French Nouns ~ Noms

Introduction to French nouns

person pointing at dog on see-saw
s5iztok/E+/Getty Images

A noun is a word that represents a person, place, or thing, whether concrete (e.g., chair, dog) or abstract (idea, happiness). In French, all nouns have a gender - they are either masculine or feminine. The gender of some nouns makes sense (homme [man] is masculine, femme [woman] is feminine) but others don't: the words personne [person] and victime [victim] are always feminine, even when the person or victim is a man!



It is very important to learn a noun's gender along with the noun itself because articles, adjectives, some pronouns, and some verbs have to agree with nouns; that is, they change depending on the gender of the noun they modify.

The best way to learn the gender of French nouns is to make your vocabulary lists with the appropriate definite article or indefinite article. That is, rather than a list like this:

  • livre - book
  • chaise - chair

make French vocabulary lists like this:

  • un livre - book
  • une chaise - chair

so that you learn the gender with the noun. The gender is part of the noun and you will be much better off learning it now, as a beginner, than trying to go back after years of study and memorizing the genders of all the words you've already learned (I speak from experience). Also, there are quite a few French nouns with different meanings depending on whether they are masculine or feminine.

Gender of French Nouns

French nouns are always masculine or feminine, and you usually can't determine the gender just by looking at the word or thinking about what it means. While there are some tendencies in the gender of French nouns - see the table below - there are always exceptions. Please don't use these patterns as a way to avoid learning the genders of nouns - just learn each word as gender + noun and then you'll know them forever.



Nearly all French nouns have different forms for singular and plural. In addition, many nouns that refer to people and animals have both a masculine and a feminine form. 

Ending is usually:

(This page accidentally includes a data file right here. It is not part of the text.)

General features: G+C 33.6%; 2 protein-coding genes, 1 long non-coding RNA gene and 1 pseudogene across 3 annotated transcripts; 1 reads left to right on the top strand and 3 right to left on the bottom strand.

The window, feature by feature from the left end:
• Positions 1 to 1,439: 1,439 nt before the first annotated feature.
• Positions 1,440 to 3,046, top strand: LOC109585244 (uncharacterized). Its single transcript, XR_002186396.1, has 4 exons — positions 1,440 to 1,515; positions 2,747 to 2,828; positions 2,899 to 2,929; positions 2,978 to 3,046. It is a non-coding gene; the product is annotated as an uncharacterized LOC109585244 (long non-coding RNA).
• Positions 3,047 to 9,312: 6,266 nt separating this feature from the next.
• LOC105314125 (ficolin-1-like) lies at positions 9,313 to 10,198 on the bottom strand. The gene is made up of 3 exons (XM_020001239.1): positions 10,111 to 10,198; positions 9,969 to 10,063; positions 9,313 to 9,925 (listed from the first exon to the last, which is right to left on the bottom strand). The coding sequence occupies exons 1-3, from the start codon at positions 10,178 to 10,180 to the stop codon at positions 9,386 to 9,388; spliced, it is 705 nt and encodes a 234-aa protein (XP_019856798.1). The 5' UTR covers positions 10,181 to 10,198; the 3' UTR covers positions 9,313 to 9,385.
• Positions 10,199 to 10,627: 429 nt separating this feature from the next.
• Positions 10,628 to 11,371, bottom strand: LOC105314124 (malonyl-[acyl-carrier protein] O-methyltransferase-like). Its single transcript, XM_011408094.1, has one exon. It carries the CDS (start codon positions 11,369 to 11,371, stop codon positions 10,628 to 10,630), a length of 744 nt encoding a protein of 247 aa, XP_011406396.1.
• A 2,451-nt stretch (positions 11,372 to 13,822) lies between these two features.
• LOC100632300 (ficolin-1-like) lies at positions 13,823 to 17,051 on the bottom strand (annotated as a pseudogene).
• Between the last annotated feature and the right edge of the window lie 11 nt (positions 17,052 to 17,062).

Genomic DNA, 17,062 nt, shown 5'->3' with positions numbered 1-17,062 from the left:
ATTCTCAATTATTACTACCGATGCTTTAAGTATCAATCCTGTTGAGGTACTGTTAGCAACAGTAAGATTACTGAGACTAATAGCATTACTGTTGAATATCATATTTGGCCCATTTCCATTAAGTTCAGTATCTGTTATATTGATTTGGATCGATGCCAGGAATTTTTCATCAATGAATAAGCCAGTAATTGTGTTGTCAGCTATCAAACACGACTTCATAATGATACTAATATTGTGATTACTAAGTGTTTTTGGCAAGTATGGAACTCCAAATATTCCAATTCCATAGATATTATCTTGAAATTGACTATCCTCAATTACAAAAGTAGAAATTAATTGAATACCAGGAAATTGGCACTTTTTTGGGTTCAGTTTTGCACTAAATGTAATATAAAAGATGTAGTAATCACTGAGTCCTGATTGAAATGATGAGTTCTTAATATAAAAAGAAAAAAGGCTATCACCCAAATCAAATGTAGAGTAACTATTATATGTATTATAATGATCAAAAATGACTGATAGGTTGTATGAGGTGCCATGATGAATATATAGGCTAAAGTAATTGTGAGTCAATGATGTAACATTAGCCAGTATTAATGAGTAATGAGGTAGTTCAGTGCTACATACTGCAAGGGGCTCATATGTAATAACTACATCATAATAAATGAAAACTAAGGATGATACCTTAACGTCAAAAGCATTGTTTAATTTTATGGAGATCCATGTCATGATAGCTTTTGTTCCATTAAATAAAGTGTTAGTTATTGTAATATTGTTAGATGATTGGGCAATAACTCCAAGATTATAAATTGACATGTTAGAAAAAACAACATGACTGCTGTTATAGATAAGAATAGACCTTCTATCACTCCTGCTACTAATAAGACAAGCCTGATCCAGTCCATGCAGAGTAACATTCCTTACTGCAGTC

-agemasculine Exceptions: une cage, une image, une nage, une page, une plage, une rage
-eaumasculineExceptions:l'eau, la peau
-éefeminineExceptions:un lycée, un musée
-ionfeminineExceptions:un avion, un bastion, billion, un million, un lion, un scion
-téfeminineExceptions:un comité, un invité

In addition, most countries and names that end in e are feminine.

French Nouns with Irregular Feminine Forms

Most French nouns become feminine according to regular patterns, but there are a number of irregular nouns, based on the final letter(s) of the masculine singular noun.

Nouns that end in a vowel plus L, N, or T usually become feminine by doubling the consonant before adding E.

Ending: en > enne   Noun: le gardien (guard)
   Masculine singular   le gardien
   Feminine singular   la gardienne
   Masculine plural   les gardiens
   Feminine plural   les gardiennes

Ending: el > elle   Noun: le colonel (colonel)
   Masculine singular   le colonel
   Feminine singular   la colonelle
   Masculine plural   les colonels
   Feminine plural   les colonelles

Nouns that end in er need a grave accent:

Ending: er > ère   Noun: le boulanger (baker)
   Masculine singular   le boulanger
   Feminine singular   la boulangère
   Masculine plural   les boulangers
   Feminine plural   les boulangères

The final letters eur have two possible irregular feminine endings:

Ending: eur > euse   Noun: un danseur (dancer)
   Masculine singular   un danseur
   Feminine singular   une danseuse
   Masculine plural   des danseurs
   Feminine plural   des danseuses

Ending: eur > rice   Noun: un acteur (actor)
   Masculine singular   un acteur
   Feminine singular   une actrice
   Masculine plural   des acteurs
   Feminine plural   des actrices

Notes

  • These rules are similar for making adjectives feminine
  • The rules for making nouns feminine apply only to people and some animals. They do not apply to objects, which have only one form: masculine or feminine.
  • Compound nouns have their own gender rules.

French Nouns with Irregular Plurals

Most French nouns become plural according to regular patterns, but there are a number of irregular nouns, based on the final letter(s) of the singular noun.

The endings al and ail change to aux in the plural:

Noun: un cheval (horse)
   Masculine singular   un cheval
   Masculine plural   des chevaux

Noun: un travail (task, job)
   Masculine singular   un travail
   Masculine plural   des travaux

The endings aueau, and eu take an X for plural:

Noun: un tuyau (pipe, tip)
   Masculine singular   un tuyau
   Masculine plural   des tuyaux

Noun: un château (castle)
   Masculine singular   un château
   Masculine plural   des châteaux

Noun: un feu (fire)
   Masculine singular   un feu
   Masculine plural   des feux